Moving on to verses three and four, “The voice of the LORD is upon the waters: the God of glory thundereth: the LORD is upon many waters. The voice of the LORD is powerful; the voice of the LORD is full of majesty.” The imagery in these two verses is of a massive storm at sea. We’ve all heard stories of some horrible storms at sea. The story that immediately pops into my mind is when Paul was on his way to Rome, and their ship was caught in such a tremendous storm that they did not see the light of day for a full two weeks. And what happened at the end of two weeks? Their ship was completely destroyed, and all of the passengers floated to a nearby island. And when David thought about this huge storm at sea, the thought struck Him that God’s power is similar to this stormy sea. Just like a storm at sea can demolish the best ships that we can build, God has the power to do whatever He pleases with humanity.

But the storm that destroyed Paul’s ship was not the only sea storm that the Bible mentions. The Bible also tells about the time that the disciples were on a fishing boat in the Sea of Galilee. That storm was so bad that they feared that their ship was about to be sunk. Just when they had lost all hope that they were going to survive, Jesus, with the mere power of His voice, calmed the stormy sea. The disciples marveled that even the winds and the seas obeyed His voice. As we read the words of David, our minds should be filled with peace, because God is not only able to raise up a huge storm, but He can calm that storm with a single word. Our God is truly all powerful.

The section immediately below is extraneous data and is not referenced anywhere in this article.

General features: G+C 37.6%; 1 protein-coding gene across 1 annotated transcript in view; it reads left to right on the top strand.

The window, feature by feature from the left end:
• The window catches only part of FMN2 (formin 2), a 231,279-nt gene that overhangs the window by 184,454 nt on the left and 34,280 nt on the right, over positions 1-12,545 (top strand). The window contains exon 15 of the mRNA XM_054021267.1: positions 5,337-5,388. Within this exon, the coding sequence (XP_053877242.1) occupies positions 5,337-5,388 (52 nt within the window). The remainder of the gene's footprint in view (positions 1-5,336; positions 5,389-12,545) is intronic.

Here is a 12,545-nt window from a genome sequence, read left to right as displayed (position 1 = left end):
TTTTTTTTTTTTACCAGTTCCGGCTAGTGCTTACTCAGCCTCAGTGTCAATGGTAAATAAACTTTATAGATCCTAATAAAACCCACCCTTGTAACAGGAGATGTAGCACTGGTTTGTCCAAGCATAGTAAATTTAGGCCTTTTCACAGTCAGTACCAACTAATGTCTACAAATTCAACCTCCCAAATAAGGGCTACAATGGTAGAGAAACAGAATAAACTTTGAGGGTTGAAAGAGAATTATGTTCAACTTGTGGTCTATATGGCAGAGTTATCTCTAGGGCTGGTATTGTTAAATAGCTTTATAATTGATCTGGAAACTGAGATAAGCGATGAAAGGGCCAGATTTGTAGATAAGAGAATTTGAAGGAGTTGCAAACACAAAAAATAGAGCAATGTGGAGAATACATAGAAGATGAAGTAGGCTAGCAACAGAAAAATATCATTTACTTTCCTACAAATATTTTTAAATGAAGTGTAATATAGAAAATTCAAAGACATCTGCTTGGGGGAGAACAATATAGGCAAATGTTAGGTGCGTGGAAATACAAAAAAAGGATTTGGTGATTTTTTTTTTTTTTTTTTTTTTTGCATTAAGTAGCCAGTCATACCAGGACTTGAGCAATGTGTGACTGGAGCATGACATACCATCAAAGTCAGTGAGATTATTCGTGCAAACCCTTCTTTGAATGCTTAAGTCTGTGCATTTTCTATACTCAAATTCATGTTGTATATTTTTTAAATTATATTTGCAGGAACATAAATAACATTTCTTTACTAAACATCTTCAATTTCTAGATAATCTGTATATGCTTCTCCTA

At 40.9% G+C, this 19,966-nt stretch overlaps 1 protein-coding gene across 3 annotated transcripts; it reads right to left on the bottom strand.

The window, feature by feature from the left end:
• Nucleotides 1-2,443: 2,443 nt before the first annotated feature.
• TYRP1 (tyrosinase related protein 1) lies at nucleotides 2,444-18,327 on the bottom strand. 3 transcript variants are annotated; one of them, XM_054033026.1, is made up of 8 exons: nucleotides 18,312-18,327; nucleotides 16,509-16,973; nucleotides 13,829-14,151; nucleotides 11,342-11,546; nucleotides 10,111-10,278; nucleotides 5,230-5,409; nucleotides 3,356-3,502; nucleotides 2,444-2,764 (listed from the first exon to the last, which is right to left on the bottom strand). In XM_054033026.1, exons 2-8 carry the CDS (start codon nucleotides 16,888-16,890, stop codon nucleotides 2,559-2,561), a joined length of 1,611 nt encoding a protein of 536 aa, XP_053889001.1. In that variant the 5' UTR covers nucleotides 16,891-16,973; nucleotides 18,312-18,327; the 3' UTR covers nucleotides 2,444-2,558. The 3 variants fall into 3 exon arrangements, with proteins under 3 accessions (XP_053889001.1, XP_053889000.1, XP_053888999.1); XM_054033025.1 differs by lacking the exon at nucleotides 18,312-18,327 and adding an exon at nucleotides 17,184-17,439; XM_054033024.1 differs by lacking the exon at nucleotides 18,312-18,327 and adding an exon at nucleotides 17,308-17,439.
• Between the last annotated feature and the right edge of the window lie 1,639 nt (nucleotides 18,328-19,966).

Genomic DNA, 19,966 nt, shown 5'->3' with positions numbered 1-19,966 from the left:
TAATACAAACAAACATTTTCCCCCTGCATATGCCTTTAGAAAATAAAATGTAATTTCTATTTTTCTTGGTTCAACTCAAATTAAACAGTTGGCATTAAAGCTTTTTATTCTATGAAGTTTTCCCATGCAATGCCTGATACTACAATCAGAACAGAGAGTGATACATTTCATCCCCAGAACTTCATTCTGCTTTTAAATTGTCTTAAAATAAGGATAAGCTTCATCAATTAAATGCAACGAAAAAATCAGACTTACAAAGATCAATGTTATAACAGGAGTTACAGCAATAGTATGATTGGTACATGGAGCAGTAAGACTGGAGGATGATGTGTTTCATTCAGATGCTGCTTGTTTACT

Next David describes what this mighty storm does when it reaches land. Let’s read verses five and six again. “The voice of the LORD breaketh the cedars; yea, the LORD breaketh the cedars of Lebanon. He maketh them also to skip like a calf; Lebanon and Sirion like a young unicorn.” There are four important things we need to note about these two verses. The first thing is that God is powerful enough to snap cedar trees in half as it they were twigs. But these aren’t just any cedars. These are the cedars of Lebanon. In David and Solomon’s day, the cedars of Lebanon were famous for their size and strength. Whenever Solomon was building his royal palace and the temple of the LORD, he did not settle for the local trees. He was willing to pay top dollar for the trees that came from Lebanon, because of their superior quality. God was even able to break these. The second thing you need to notice is that God made these trees skip like calves. This reminds me of video footage where massive tornados rip through towns and send trees and electric poles flying like they were pieces of paper. This is the image that David is describing. The third thing to notice is the reference to Sirion. Sirion was a mountain that was better known as Mount Hermon. Mount Hermon was the tallest mountain in all of Israel. It stood at over 9,000 feet, and was considered a symbol of strength. Even this mighty mountain was affected by the storm. The fourth thing you need to know to understand about these verses is that Mount Hermon was not only the tallest mountain in Israel, but it also served as the extreme northern boundary for the country.